Make the most of a unexpected hardware crash.
Our office has three advisors using laptops that all run windows. All of our programs are installed and run from the laptops. All of our data and databases actually reside on a primary server that is networked to the three laptops, our printers and the scanners. It has two separate drives (a RAID array system that creates a duplicate of all our data) and runs Linux. We also have a secondary server with one drive that is our dedicated mail server and it runs Microsoft Exchange. We use Microsoft Outlook for our contact management, mail and calendar functions. Our Outlook files reside on the secondary mail server. The Exchange program allows us to have access to each other's calendars, provides internet access to our email and facilitates email and calendar synchronization with our cell phone/PDA devices.
Our technology consultant maintains a remote backup service for us that has our primary server push an incremental back up twice a day to two different servers in different locations. The backup also pulls our Outlook files from the mail server. Every Sunday night, a full reconciliation is done on both back up servers. We also save a full image of the server's data on the last day of each quarter for a year. We can access the data on these back up servers through a password protected internet site.
This access function allows us to view and download any file from either of the backup servers to any computer with an internet connection. Since one back up runs at noon and the other at midnight, this data is very current. We have tested this system several times by going out to the servers for specific files to verify that our data was being backed up successfully.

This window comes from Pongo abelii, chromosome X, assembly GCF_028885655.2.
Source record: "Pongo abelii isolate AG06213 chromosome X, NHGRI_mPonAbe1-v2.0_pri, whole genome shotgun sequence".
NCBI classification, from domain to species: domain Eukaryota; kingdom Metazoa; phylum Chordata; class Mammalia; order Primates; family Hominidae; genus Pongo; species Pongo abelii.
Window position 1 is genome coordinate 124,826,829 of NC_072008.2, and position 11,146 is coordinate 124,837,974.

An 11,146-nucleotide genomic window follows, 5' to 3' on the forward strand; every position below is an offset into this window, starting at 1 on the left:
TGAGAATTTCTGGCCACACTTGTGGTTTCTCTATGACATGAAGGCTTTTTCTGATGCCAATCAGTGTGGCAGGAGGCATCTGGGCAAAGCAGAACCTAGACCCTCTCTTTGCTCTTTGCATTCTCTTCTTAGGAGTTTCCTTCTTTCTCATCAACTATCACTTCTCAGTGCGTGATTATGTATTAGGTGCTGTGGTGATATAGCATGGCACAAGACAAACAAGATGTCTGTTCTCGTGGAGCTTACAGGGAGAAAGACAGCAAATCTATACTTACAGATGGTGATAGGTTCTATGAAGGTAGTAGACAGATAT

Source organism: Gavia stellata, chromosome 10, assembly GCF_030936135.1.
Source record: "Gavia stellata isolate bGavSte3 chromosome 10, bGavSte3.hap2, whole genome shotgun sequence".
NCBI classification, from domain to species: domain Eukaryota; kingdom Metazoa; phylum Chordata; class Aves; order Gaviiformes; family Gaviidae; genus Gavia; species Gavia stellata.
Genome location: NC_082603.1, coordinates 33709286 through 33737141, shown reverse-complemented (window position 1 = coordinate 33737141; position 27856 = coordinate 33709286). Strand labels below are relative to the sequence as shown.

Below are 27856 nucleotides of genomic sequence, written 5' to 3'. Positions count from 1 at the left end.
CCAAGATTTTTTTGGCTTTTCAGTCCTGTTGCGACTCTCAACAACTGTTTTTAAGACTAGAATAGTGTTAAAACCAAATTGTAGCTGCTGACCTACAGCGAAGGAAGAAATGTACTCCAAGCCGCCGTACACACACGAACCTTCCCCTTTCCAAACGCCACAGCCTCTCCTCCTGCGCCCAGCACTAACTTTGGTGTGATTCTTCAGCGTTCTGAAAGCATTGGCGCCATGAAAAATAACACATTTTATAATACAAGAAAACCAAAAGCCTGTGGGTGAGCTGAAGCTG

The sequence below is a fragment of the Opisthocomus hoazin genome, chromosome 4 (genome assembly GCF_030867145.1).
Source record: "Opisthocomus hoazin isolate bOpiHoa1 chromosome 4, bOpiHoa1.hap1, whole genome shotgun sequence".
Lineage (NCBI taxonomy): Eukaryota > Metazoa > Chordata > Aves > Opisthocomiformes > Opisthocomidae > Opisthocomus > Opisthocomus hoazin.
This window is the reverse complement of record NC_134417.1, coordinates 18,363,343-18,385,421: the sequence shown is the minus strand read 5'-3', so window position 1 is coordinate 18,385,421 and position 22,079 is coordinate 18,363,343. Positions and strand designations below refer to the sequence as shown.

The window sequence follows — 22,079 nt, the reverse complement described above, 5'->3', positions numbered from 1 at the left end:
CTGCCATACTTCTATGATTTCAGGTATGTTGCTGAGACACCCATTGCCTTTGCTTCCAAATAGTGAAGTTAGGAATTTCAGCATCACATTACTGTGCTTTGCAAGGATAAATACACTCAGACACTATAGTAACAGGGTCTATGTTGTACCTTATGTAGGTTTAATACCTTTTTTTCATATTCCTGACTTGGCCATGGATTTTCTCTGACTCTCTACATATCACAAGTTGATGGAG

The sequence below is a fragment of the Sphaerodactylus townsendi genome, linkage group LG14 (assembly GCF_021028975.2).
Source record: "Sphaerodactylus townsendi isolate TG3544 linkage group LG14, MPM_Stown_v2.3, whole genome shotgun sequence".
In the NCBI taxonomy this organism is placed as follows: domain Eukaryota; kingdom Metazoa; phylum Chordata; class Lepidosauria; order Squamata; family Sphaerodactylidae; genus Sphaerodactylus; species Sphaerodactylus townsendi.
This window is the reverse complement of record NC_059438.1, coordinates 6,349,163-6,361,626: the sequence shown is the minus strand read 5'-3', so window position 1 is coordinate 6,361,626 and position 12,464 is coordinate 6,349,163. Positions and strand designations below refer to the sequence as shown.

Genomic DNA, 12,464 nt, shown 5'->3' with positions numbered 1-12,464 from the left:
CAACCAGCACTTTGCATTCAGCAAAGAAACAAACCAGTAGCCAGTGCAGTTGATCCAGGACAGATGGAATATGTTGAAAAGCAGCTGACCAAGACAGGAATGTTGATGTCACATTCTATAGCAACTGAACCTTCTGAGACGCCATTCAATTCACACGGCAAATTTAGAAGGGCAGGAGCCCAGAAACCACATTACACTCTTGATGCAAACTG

Last year we wrote up our disaster recovery plan to address all types of systems failures as well as an inability to access our office space due to events such as a flood or fire. We believed our systems and processes were effective, however, we did not simulate a complete crash in order to test them. We just did not have the guts for that.
Three weeks ago our firm's primary server began to hiccup. It started taking a long time to open and close files and we were getting odd little warnings that didn't make any sense. We notified our consultant but he couldn't find anything wrong.
Then, during the night, one of the drives in our server failed completely. We arrived the next morning to the shrill sound of the server's alarm. Before touching the server, we verified that our remote backups had run as scheduled and viewed the back up files from the night before to ensure that our recent data had been saved. The backup had run at midnight as scheduled, so we were not facing any data loss.
We restarted the server, hoping it would be able to rebuild the faulty drive. No such luck. Not only was the drive in question dead, but the entire server died in front of our eyes trying to reboot. After an appropriate amount of cursing, we decided to try out the disaster recovery procedures from our manual.
The good news is that our secondary mail server was working just fine and although it is older, it has quite a bit of hard drive capacity. Our IT consultant made a complete copy of our last backup from the remote back up server and brought it into the office on a portable hard drive. He then created a new directory on our mail server and copied all of our server data to it. This took several hours because the mail server does not have a USB port so the data had to be copied via a serial port. The only other step required was that we had to manually go into our programs that save to databases on the server and identify the new location of the databases. By the next morning, we were up and running on the secondary server with no loss of data. Our backup program was adjusted to pull from the mail server so we maintained the integrity of our backup data.